I have just visited Timor Leste, 16 years after my last visit.
It was a study in contrasts.
I went to contribute to a conference at the National University of Timor-Lorosa'e, where one theme was the role of Western nations during the 1975 Indonesian invasion and 24 years of occupation.
In April 1999, the Indonesian military was still in control and, unbeknown to me, about to unleash a wave of unspeakable violence against the population. Three months earlier, Indonesian President Habibie had proclaimed that the Timorese people could choose whether or not to remain with Indonesia. Portugal and Indonesia were finalising terms and the National Council of Timorese Resistance (CNRT) was preparing to campaign.
The Liquica massacre took place two days after my arrival. Some 60 civilians who had taken shelter in the Catholic church were killed by the ferocious "Red and White" militia. Instead of relaxed meetings with community figures, I found myself visiting severely wounded victims in the Motael Clinic in Dili. I came home to campaign against the crazy notion that the Indonesian security forces could be trusted to ensure the security of the referendum process. Sadly, the Government believed the violence was caused by "competing factions" and only changed tack when the country was in flames following the cataclysmic post-referendum violence of September 1999.
On my return visit, I strolled along the beautiful Dili beachfront and saw not soldiers but courting couples, hawkers offering sweet oranges and women performing traditional dances. Timor Leste's distinctive red, yellow and black flag, which once adorned New Zealand campaign badges, was everywhere.
This image of serenity is not the whole story: the country was forced to rebuild after the departing Indonesian military ravaged the country and forcibly displaced much of its population. The container ship anchored offshore came in loaded with cheap imported goods, but many bemoaned the lack of export production, beyond crafts and coffee growing. Oil boosts the Government's coffers, but Australia refuses to negotiate a fair maritime boundary while continuing to exploit oil fields that ought to belong to Timor.
In Liquica, 26km from Dili, a memorial garden honours the heroes of the independence struggle. Further on, 'Balibo Five' graffiti is daubed on the road embankments. Five western journalists, including New Zealander Gary Cunningham, were killed in October 1975 as they tried to tell the world about Indonesia's covert incursions into then Portuguese territory. Two important buildings have been restored to commemorate the events and the journalists. The Balibo Flag House and Community Learning Centre is funded by an Australian trust. Behind protective glass it still bears the Australian flag one of the journalists etched on its wall in a futile effort at self-preservation.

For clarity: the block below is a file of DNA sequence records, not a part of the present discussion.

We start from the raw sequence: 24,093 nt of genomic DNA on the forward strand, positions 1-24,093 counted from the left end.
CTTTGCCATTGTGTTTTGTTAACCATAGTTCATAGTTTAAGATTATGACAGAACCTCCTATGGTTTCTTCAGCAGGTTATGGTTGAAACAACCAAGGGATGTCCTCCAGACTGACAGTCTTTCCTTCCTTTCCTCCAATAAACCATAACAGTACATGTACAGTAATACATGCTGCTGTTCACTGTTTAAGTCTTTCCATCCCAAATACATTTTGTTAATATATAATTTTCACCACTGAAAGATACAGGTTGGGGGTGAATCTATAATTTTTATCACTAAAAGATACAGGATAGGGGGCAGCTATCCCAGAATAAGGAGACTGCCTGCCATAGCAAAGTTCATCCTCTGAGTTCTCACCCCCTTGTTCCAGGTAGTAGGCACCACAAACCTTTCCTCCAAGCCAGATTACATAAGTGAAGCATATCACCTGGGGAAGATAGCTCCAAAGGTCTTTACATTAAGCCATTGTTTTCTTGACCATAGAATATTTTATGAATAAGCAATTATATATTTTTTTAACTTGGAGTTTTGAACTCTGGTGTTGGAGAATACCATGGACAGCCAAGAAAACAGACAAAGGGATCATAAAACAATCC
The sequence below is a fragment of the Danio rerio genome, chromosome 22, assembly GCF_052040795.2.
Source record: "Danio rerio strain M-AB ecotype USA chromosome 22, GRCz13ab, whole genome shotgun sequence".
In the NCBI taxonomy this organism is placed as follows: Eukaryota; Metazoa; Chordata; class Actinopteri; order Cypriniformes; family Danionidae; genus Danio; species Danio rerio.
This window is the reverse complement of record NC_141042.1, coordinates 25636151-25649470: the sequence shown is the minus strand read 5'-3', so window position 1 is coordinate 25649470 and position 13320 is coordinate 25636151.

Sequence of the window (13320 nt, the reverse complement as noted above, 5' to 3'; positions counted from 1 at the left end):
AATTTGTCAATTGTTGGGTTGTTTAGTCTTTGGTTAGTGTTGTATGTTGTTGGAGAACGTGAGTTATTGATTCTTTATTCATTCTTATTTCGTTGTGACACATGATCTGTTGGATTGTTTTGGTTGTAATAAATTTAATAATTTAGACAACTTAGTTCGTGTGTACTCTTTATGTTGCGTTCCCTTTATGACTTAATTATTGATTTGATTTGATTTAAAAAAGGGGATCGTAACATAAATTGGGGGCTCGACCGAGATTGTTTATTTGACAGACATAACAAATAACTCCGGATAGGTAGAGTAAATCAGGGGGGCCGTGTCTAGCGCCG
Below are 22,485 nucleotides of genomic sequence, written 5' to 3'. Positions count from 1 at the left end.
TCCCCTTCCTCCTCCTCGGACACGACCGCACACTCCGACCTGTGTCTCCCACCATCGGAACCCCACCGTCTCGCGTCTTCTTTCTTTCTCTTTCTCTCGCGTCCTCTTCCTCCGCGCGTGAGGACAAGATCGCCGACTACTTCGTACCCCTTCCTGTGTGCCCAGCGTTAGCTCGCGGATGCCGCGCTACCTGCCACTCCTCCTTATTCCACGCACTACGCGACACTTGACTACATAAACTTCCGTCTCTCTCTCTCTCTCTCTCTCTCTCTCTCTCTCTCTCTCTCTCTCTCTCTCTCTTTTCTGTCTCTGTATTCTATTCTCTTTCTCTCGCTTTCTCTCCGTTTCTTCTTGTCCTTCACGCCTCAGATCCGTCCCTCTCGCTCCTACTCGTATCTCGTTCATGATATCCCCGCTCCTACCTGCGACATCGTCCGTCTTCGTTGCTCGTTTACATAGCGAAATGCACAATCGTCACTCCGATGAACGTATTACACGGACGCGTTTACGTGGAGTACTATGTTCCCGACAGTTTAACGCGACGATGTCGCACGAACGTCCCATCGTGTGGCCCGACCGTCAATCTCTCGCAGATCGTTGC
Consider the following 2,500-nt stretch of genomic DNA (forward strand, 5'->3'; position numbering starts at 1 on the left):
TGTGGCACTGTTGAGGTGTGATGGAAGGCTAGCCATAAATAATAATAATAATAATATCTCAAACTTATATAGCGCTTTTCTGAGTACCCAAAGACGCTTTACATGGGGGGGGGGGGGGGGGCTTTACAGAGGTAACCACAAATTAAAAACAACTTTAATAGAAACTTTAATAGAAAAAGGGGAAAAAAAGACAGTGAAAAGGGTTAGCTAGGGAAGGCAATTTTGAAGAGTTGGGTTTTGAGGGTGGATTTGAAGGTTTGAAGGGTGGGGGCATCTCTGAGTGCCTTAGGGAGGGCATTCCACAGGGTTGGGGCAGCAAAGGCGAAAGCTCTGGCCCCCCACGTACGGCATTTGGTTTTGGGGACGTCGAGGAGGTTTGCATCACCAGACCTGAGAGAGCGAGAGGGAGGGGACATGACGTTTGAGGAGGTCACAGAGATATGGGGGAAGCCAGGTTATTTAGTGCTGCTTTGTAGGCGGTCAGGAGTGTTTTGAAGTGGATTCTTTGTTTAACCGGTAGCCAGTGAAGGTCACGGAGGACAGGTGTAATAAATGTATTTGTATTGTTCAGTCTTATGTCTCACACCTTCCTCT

It is ironic that the Balibo Five are honoured here, while in their homelands governments do little, notwithstanding a 2007 Sydney inquest which determined they were killed in cold blood by Indonesian Special Forces. Successive New Zealand governments have opted to leave the initiative up to Australia.
Statues and gardens commemorate resistance heroes in Dili. There is a well-appointed Resistance Archive and Museum, and a Xanana Gusmao reading room. The Chega exhibition occupies several rooms and cells in the old prison at Balide. Graffiti from former inmates has been preserved while multimedia displays summarise the story told in the five-volume report of Timor's impressive Commission for Reception, Truth and Reconciliation. CAVR's careful forensic assessment concludes that there were up to 183,000 conflict-related deaths
Unfortunately, only minor players have faced sanctions while Indonesian officers charged before the UN backed tribunal a decade ago have gone on to new terror fields in West Papua, continue to travel the world freely and even stand for the highest political office.
In 2002, then Foreign Minister Phil Goff said New Zealand should share some responsibility for its failure to condemn the 1975 invasion and the subsequent suffering of the Timorese people. At present, however, it seems defence ties and a good relationship with Indonesia come ahead of historic justice.
• Maire Leadbeater is the former spokesperson for the Auckland East Timor Independence Committee and author of Negligent Neighbour; New Zealand's complicity in the invasion and occupation of Timor-Leste, Craig Potton, 2006.